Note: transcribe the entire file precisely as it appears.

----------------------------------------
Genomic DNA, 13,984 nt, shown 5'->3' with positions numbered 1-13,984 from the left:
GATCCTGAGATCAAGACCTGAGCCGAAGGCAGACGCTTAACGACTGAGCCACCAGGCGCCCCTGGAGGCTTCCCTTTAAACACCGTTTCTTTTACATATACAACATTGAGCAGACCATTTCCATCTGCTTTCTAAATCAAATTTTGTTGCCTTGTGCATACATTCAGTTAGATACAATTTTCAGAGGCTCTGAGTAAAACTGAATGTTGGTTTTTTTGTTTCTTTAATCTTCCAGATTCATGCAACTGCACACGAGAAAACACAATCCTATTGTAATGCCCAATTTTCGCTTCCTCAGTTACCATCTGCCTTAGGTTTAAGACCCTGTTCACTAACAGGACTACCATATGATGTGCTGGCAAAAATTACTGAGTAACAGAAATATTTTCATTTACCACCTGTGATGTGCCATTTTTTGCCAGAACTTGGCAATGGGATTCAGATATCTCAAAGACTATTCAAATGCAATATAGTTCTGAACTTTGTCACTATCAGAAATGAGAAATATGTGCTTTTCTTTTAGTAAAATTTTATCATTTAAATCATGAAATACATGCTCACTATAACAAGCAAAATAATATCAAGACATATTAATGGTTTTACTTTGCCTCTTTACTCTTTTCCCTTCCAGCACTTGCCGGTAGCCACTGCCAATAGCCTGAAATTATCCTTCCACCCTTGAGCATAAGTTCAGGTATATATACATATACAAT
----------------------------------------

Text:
Genomic DNA, 13,984 nt, shown 5'->3' with positions numbered 1-13,984 from the left:
GATCCTGAGATCAAGACCTGAGCCGAAGGCAGACGCTTAACGACTGAGCCACCAGGCGCCCCTGGAGGCTTCCCTTTAAACACCGTTTCTTTTACATATACAACATTGAGCAGACCATTTCCATCTGCTTTCTAAATCAAATTTTGTTGCCTTGTGCATACATTCAGTTAGATACAATTTTCAGAGGCTCTGAGTAAAACTGAATGTTGGTTTTTTTGTTTCTTTAATCTTCCAGATTCATGCAACTGCACACGAGAAAACACAATCCTATTGTAATGCCCAATTTTCGCTTCCTCAGTTACCATCTGCCTTAGGTTTAAGACCCTGTTCACTAACAGGACTACCATATGATGTGCTGGCAAAAATTACTGAGTAACAGAAATATTTTCATTTACCACCTGTGATGTGCCATTTTTTGCCAGAACTTGGCAATGGGATTCAGATATCTCAAAGACTATTCAAATGCAATATAGTTCTGAACTTTGTCACTATCAGAAATGAGAAATATGTGCTTTTCTTTTAGTAAAATTTTATCATTTAAATCATGAAATACATGCTCACTATAACAAGCAAAATAATATCAAGACATATTAATGGTTTTACTTTGCCTCTTTACTCTTTTCCCTTCCAGCACTTGCCGGTAGCCACTGCCAATAGCCTGAAATTATCCTTCCACCCTTGAGCATAAGTTCAGGTATATATACATATACAAT